Teaching on the road

I’t’s been about 18 months since I made the transition from teaching English in classrooms around the world to teaching English online from airbnb’s around the world.

It has granted me a freedom that I could of only dreamed of a few years ago.

I’ve thoroughly enjoyed making different cities my home for a few weeks. I prefer taking the time to explore slowly and not rushing my experiences. From Budapest to Marrakesh, from Bangkok to London, I’ve been lucky enough to travel to multiple parts of the globe.

How? All because I make money from my mobile phone.

But, the lifestyle isn’t all travelling and late starts. It’s hard work that requires planning and discipline.

However, in my opinion, the rewards are well worth it.

If you’re willing to put in the hard work, teaching online doesn’t only provide you with a flexible schedule, but it can help you achieve a healthy bank balance.

I’m going to cover travel and teaching online topics such as: portable classrooms, internet backups , devices and much more in future posts. But for now, I want to help you to get on your own way.

So, firstly, you’ll need a job!

Online education is on the rise. There is no shortage of online companies to choose from. Do your research and find out which one is best for you!

I work for Palfish and I LOVE IT!

Palfish

There are many reasons why working for Palfish is great. Good pay, flexible bookings and a social network of teachers and mentors are just a few.

I’ve helped several teachers get started on Palfish. If you’d like to join the team, download the Palfish app and insert my invitation code – 45012005.

Alternatively, you can drop me a message and I can answer any questions you have.

Palfish only hires native English speakers with a degree. There is no leeway.

Airbnb

When you teach and travel, it is important to ensure you have a quiet space and some privacy.

I’ve found using airbnbs not only the cheapest option, but the least risky. You can message the host in advance to enquire about the wifi and ask any other questions that may effect your teaching experience.

Chances are you already have an airbnb account, but if you don’t, sign up here and help a brother out –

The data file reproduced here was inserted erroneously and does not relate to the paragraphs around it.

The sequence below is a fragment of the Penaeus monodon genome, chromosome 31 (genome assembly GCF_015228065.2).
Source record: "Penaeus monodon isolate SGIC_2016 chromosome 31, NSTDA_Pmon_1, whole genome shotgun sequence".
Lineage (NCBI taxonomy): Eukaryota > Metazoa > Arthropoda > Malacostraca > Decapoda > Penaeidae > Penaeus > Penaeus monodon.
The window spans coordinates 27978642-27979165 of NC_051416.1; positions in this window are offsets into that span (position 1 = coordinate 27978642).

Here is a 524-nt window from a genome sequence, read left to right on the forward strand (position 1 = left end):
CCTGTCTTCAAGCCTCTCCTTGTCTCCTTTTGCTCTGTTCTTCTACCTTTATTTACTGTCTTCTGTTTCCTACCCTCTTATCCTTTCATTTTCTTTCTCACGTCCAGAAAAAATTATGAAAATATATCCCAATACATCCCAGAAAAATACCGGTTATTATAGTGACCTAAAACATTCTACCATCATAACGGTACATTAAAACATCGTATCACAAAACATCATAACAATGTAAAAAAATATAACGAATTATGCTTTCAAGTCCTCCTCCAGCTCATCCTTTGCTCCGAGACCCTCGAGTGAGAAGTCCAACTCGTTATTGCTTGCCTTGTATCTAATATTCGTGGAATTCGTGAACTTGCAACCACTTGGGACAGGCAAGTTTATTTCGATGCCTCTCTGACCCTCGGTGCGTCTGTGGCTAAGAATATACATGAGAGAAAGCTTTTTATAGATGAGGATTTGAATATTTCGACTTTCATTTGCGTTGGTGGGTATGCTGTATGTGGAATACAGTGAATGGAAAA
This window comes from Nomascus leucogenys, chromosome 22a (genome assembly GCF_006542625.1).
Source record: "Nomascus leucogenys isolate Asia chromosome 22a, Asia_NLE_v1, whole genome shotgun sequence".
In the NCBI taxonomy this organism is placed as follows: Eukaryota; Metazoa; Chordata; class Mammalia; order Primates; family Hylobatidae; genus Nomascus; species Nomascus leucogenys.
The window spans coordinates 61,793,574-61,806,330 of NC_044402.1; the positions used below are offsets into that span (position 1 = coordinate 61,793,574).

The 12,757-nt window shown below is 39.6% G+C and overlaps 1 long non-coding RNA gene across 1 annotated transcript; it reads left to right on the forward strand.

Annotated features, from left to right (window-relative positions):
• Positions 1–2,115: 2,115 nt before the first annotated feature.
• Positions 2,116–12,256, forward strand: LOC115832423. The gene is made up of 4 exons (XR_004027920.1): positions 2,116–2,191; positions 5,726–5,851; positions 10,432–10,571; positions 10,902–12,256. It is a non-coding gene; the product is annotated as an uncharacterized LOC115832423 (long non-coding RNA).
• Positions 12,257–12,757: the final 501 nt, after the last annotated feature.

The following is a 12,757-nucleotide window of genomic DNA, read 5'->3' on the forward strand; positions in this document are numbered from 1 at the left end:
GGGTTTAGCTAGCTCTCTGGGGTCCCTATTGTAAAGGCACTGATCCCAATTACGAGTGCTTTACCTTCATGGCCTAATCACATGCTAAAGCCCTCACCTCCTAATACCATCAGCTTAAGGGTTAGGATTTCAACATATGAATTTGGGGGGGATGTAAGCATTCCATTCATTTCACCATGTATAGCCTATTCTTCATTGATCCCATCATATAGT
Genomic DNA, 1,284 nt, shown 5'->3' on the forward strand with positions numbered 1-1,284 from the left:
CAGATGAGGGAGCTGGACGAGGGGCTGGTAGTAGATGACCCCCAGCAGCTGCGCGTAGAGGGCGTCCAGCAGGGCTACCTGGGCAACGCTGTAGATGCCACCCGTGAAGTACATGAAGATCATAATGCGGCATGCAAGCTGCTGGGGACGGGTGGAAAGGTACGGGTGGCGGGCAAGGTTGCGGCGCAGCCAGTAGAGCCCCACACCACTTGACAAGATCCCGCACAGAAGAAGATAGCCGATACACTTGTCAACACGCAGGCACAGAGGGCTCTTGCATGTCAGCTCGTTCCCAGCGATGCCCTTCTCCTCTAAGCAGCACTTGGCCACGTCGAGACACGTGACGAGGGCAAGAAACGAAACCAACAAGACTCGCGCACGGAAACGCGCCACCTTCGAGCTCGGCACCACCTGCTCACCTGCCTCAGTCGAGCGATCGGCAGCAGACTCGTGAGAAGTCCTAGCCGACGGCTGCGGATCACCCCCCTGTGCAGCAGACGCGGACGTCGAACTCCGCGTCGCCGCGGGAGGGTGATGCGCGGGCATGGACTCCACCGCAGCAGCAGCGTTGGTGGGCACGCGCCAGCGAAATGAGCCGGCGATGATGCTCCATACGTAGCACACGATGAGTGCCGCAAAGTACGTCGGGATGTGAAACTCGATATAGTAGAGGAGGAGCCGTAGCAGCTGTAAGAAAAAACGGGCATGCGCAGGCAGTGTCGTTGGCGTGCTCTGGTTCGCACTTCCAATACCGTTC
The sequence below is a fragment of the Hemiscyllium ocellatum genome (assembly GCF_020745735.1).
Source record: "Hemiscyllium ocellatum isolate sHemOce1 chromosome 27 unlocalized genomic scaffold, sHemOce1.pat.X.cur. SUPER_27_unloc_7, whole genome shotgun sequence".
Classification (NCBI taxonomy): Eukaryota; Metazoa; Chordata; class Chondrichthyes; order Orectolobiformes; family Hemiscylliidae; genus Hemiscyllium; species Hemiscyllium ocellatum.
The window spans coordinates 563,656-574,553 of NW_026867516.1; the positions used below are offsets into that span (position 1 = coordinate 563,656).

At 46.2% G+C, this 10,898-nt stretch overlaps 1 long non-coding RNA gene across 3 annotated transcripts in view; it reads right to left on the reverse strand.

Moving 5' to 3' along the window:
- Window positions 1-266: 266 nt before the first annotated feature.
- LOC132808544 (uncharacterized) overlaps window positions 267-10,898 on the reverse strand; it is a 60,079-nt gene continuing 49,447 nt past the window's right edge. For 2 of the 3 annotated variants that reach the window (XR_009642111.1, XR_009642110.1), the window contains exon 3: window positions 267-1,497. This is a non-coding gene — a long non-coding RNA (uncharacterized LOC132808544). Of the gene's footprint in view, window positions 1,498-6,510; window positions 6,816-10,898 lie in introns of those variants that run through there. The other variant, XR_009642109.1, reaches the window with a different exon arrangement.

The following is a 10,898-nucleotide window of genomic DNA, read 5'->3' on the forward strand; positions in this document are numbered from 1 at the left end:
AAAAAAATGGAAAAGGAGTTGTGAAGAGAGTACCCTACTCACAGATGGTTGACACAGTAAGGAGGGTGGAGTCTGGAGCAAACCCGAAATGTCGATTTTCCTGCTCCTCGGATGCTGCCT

https://www.airbnb.com/c/lhaddock4?currency=GBP

If you have any questions about teaching online or teaching and travelling, please get in touch!

Have a fantastic day!

Late to the airbnb party..

Established in 2008, Airbnb has been around for a fair amount of time. However, it wasn’t until mid-2015 that I first used it.

It was a brilliant choice!

To anyone that doesn’t know what Airbnb is, it is a service that allows people to list and rent a huge range of properties all over the world. Accommodation can range from a tent on a rooftop to a Buddhist temple, slick apartments to high-end villas.  The Airbnb website and app are easy to use and make searching simple. You can filter dates, prices, location and guest quantity. It also allows you to connect to Facebook, which saves the hassle of registering and can potentially get you discounts.

My first Airbnb experience was during the summer of 2015. I stayed with a Japanese man called Yuki in Osaka, Japan. His house was stereotypically Japanese and located in a residential area away from the swarms of tourists. He was a great host—he picked us up from the train station, provided us with food and beverages and offered loads of help. This experience made a great trip even better. It enabled me to have a more authentic experience by living like a local, with a local.

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Apart from a different style of accommodation, Airbnb can also be the cheapest way to sleep while you travel. Many Airbnb prices even beat the travellers’ all-time favorite—the hostel.

Since my first Airbnb experience only a few months ago, I always open my Airbnb app before the Hostelworld one when booking accommodation. That said, I can see that overusing Airbnb would make me crave the social atmosphere of hostels.

But for now, I love it, why didn’t I do it sooner?

-Liam